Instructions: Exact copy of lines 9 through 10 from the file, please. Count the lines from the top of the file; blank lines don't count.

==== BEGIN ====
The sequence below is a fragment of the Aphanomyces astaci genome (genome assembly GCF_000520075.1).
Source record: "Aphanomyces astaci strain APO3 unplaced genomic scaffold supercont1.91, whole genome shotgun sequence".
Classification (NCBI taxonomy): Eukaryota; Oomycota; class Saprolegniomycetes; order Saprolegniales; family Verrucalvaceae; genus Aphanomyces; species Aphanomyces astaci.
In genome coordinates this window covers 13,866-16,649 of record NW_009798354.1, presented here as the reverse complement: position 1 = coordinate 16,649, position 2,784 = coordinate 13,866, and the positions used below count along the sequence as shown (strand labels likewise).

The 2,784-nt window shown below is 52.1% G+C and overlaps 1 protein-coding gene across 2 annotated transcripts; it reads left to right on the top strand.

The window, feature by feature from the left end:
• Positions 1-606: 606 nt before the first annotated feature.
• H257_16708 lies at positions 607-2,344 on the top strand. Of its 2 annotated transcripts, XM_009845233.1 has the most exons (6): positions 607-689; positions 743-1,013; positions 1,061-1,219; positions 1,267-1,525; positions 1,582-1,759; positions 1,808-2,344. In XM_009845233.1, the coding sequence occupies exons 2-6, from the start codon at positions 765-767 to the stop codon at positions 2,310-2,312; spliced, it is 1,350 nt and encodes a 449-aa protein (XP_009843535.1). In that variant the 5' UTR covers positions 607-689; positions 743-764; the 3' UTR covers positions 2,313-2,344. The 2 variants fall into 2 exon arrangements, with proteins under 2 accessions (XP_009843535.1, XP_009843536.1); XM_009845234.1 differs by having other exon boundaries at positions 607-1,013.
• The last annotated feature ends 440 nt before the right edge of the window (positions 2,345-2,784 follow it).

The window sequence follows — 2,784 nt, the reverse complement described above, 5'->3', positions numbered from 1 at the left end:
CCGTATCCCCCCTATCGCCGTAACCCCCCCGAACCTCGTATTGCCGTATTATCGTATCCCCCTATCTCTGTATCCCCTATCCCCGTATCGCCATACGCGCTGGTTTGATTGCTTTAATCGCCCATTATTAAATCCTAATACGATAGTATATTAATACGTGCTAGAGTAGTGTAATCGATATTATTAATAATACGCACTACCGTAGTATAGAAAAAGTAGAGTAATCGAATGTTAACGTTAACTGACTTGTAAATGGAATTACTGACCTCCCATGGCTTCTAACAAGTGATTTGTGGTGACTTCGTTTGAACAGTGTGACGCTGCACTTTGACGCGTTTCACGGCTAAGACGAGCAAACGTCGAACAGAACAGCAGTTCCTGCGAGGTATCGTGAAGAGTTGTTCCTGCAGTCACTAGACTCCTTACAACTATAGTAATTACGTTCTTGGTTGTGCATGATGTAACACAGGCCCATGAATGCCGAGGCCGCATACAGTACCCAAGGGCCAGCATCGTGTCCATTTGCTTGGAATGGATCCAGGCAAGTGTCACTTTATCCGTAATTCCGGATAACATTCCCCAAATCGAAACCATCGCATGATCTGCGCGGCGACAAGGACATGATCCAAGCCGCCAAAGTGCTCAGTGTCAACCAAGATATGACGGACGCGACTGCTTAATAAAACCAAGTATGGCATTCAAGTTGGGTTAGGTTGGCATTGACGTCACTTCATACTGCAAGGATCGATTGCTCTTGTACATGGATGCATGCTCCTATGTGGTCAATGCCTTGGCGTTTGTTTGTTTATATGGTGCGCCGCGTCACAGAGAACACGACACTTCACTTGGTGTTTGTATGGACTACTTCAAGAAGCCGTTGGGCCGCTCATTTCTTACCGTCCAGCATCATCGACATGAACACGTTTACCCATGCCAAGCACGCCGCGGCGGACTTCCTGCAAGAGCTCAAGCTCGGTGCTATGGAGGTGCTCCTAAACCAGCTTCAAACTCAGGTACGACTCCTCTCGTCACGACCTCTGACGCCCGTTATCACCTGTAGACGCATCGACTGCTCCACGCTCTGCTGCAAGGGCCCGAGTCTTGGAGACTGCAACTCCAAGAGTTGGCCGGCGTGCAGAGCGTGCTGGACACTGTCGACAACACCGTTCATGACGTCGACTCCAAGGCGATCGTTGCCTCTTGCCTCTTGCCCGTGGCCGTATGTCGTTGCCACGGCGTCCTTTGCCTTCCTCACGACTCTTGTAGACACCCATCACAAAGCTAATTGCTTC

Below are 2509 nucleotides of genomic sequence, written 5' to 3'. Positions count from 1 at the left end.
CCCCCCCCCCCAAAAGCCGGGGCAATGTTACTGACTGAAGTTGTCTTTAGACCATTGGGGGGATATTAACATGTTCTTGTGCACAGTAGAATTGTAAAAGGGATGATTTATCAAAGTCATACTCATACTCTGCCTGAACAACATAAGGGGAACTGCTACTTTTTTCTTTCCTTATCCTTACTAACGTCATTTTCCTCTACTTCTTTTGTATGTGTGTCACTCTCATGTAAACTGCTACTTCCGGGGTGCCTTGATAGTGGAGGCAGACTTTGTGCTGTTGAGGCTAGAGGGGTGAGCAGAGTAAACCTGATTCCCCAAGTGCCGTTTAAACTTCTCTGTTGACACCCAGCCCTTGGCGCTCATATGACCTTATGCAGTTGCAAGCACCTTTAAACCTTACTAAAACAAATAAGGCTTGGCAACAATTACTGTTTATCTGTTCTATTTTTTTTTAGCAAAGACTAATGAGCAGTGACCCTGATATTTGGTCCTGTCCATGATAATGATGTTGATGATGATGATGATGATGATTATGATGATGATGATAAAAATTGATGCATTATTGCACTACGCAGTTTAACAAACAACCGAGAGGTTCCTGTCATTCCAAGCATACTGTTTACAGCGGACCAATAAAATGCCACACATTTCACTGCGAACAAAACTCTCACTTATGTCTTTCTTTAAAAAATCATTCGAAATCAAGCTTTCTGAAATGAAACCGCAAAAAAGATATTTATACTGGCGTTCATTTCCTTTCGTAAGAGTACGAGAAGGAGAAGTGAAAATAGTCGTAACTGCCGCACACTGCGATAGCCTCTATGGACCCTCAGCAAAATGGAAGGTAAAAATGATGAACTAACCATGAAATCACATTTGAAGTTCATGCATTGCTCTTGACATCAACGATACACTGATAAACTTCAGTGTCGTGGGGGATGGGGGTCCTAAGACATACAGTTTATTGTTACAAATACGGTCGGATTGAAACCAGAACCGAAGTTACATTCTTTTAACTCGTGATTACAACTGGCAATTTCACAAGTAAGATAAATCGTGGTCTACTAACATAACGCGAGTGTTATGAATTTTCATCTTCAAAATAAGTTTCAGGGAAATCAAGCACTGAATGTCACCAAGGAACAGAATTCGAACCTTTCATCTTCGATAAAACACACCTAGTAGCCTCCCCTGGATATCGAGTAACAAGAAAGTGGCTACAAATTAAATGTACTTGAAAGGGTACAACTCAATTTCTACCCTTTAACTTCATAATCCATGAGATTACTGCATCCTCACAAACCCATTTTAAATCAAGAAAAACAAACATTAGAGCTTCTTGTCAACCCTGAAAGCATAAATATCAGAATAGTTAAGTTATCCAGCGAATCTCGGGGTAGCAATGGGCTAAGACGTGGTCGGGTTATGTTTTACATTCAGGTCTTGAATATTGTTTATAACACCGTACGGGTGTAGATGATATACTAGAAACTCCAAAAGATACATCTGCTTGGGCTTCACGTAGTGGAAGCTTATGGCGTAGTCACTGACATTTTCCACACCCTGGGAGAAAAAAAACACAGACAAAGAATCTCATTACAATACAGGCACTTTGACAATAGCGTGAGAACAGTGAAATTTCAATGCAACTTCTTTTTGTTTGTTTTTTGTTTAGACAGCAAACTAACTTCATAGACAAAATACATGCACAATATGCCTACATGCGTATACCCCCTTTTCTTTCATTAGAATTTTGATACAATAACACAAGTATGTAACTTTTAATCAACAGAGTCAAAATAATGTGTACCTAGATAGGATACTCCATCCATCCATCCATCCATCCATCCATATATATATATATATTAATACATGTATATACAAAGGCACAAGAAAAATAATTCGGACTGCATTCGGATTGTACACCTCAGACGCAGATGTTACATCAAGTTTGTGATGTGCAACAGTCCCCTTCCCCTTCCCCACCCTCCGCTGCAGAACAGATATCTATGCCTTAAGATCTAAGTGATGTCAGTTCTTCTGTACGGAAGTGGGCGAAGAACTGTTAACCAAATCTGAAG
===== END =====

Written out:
• The last annotated feature ends 440 nt before the right edge of the window (positions 2,345-2,784 follow it).

The window sequence follows — 2,784 nt, the reverse complement described above, 5'->3', positions numbered from 1 at the left end: